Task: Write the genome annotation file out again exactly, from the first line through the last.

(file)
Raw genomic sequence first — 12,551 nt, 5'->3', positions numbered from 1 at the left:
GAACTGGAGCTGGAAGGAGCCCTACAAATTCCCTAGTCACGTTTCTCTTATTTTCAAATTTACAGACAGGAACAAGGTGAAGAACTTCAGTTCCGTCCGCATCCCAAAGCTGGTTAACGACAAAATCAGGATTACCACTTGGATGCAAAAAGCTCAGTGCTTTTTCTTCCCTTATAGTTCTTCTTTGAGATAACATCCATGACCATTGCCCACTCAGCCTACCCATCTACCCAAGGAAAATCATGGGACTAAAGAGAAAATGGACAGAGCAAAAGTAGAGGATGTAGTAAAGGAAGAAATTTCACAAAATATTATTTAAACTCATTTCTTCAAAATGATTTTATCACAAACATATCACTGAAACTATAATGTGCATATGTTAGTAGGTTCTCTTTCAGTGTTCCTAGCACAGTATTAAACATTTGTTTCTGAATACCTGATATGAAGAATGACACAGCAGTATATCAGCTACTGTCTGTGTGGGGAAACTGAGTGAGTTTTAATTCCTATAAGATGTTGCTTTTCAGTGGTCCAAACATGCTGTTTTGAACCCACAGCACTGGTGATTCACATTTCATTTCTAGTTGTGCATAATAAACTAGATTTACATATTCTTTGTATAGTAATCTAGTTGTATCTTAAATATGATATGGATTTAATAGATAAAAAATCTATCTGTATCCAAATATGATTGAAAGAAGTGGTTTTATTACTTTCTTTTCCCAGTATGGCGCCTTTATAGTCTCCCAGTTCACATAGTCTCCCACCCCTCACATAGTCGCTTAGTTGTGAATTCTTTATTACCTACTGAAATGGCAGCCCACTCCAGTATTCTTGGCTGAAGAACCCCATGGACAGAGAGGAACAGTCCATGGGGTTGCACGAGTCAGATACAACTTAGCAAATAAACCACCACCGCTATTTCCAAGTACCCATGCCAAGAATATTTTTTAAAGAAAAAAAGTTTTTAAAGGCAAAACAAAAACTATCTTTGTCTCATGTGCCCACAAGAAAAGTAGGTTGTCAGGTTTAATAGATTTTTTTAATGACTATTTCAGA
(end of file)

Raw genomic sequence first — 12,551 nt, 5'->3', positions numbered from 1 at the left:
GAACTGGAGCTGGAAGGAGCCCTACAAATTCCCTAGTCACGTTTCTCTTATTTTCAAATTTACAGACAGGAACAAGGTGAAGAACTTCAGTTCCGTCCGCATCCCAAAGCTGGTTAACGACAAAATCAGGATTACCACTTGGATGCAAAAAGCTCAGTGCTTTTTCTTCCCTTATAGTTCTTCTTTGAGATAACATCCATGACCATTGCCCACTCAGCCTACCCATCTACCCAAGGAAAATCATGGGACTAAAGAGAAAATGGACAGAGCAAAAGTAGAGGATGTAGTAAAGGAAGAAATTTCACAAAATATTATTTAAACTCATTTCTTCAAAATGATTTTATCACAAACATATCACTGAAACTATAATGTGCATATGTTAGTAGGTTCTCTTTCAGTGTTCCTAGCACAGTATTAAACATTTGTTTCTGAATACCTGATATGAAGAATGACACAGCAGTATATCAGCTACTGTCTGTGTGGGGAAACTGAGTGAGTTTTAATTCCTATAAGATGTTGCTTTTCAGTGGTCCAAACATGCTGTTTTGAACCCACAGCACTGGTGATTCACATTTCATTTCTAGTTGTGCATAATAAACTAGATTTACATATTCTTTGTATAGTAATCTAGTTGTATCTTAAATATGATATGGATTTAATAGATAAAAAATCTATCTGTATCCAAATATGATTGAAAGAAGTGGTTTTATTACTTTCTTTTCCCAGTATGGCGCCTTTATAGTCTCCCAGTTCACATAGTCTCCCACCCCTCACATAGTCGCTTAGTTGTGAATTCTTTATTACCTACTGAAATGGCAGCCCACTCCAGTATTCTTGGCTGAAGAACCCCATGGACAGAGAGGAACAGTCCATGGGGTTGCACGAGTCAGATACAACTTAGCAAATAAACCACCACCGCTATTTCCAAGTACCCATGCCAAGAATATTTTTTAAAGAAAAAAAGTTTTTAAAGGCAAAACAAAAACTATCTTTGTCTCATGTGCCCACAAGAAAAGTAGGTTGTCAGGTTTAATAGATTTTTTTAATGACTATTTCAGA